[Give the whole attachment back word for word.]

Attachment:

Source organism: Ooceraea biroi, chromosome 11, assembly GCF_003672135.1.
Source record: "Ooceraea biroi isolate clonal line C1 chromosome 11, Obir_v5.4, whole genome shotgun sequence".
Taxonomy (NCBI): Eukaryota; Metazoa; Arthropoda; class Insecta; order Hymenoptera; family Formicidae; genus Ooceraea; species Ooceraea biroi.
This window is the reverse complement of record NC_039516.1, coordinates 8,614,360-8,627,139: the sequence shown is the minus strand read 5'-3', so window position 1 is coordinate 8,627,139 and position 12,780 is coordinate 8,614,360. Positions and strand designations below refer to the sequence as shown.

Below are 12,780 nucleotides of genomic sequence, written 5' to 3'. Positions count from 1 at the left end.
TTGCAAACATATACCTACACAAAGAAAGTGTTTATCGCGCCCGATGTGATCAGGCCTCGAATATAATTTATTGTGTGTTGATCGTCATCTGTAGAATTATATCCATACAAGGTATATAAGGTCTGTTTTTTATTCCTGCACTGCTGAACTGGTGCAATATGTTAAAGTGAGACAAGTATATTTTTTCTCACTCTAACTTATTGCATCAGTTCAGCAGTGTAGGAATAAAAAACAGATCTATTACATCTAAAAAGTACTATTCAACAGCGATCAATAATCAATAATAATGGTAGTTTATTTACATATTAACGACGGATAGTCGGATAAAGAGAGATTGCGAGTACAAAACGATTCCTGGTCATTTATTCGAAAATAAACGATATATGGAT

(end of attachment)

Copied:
Source organism: Ooceraea biroi, chromosome 11, assembly GCF_003672135.1.
Source record: "Ooceraea biroi isolate clonal line C1 chromosome 11, Obir_v5.4, whole genome shotgun sequence".
Taxonomy (NCBI): Eukaryota; Metazoa; Arthropoda; class Insecta; order Hymenoptera; family Formicidae; genus Ooceraea; species Ooceraea biroi.
This window is the reverse complement of record NC_039516.1, coordinates 8,614,360-8,627,139: the sequence shown is the minus strand read 5'-3', so window position 1 is coordinate 8,627,139 and position 12,780 is coordinate 8,614,360. Positions and strand designations below refer to the sequence as shown.

Below are 12,780 nucleotides of genomic sequence, written 5' to 3'. Positions count from 1 at the left end.
TTGCAAACATATACCTACACAAAGAAAGTGTTTATCGCGCCCGATGTGATCAGGCCTCGAATATAATTTATTGTGTGTTGATCGTCATCTGTAGAATTATATCCATACAAGGTATATAAGGTCTGTTTTTTATTCCTGCACTGCTGAACTGGTGCAATATGTTAAAGTGAGACAAGTATATTTTTTCTCACTCTAACTTATTGCATCAGTTCAGCAGTGTAGGAATAAAAAACAGATCTATTACATCTAAAAAGTACTATTCAACAGCGATCAATAATCAATAATAATGGTAGTTTATTTACATATTAACGACGGATAGTCGGATAAAGAGAGATTGCGAGTACAAAACGATTCCTGGTCATTTATTCGAAAATAAACGATATATGGAT